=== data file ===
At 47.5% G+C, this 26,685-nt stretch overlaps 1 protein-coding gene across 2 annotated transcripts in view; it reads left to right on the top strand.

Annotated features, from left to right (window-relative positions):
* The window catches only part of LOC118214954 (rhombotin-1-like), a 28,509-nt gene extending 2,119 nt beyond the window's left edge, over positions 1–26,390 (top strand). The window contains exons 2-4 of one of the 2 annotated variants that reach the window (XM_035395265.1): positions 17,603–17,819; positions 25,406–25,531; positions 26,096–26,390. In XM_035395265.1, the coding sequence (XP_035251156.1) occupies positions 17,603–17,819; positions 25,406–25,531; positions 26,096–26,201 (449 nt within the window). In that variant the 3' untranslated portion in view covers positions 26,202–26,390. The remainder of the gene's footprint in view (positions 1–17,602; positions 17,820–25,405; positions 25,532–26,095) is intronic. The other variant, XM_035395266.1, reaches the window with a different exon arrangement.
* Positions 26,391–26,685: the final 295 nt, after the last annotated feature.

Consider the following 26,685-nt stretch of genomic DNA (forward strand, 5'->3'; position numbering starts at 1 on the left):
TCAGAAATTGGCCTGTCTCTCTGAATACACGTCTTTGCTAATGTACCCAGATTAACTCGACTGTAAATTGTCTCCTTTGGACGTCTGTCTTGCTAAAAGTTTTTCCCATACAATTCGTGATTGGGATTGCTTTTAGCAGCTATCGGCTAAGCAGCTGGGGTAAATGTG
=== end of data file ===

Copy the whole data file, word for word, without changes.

At 47.5% G+C, this 26,685-nt stretch overlaps 1 protein-coding gene across 2 annotated transcripts in view; it reads left to right on the top strand.

Annotated features, from left to right (window-relative positions):
* The window catches only part of LOC118214954 (rhombotin-1-like), a 28,509-nt gene extending 2,119 nt beyond the window's left edge, over positions 1–26,390 (top strand). The window contains exons 2-4 of one of the 2 annotated variants that reach the window (XM_035395265.1): positions 17,603–17,819; positions 25,406–25,531; positions 26,096–26,390. In XM_035395265.1, the coding sequence (XP_035251156.1) occupies positions 17,603–17,819; positions 25,406–25,531; positions 26,096–26,201 (449 nt within the window). In that variant the 3' untranslated portion in view covers positions 26,202–26,390. The remainder of the gene's footprint in view (positions 1–17,602; positions 17,820–25,405; positions 25,532–26,095) is intronic. The other variant, XM_035395266.1, reaches the window with a different exon arrangement.
* Positions 26,391–26,685: the final 295 nt, after the last annotated feature.

Consider the following 26,685-nt stretch of genomic DNA (forward strand, 5'->3'; position numbering starts at 1 on the left):
TCAGAAATTGGCCTGTCTCTCTGAATACACGTCTTTGCTAATGTACCCAGATTAACTCGACTGTAAATTGTCTCCTTTGGACGTCTGTCTTGCTAAAAGTTTTTCCCATACAATTCGTGATTGGGATTGCTTTTAGCAGCTATCGGCTAAGCAGCTGGGGTAAATGTG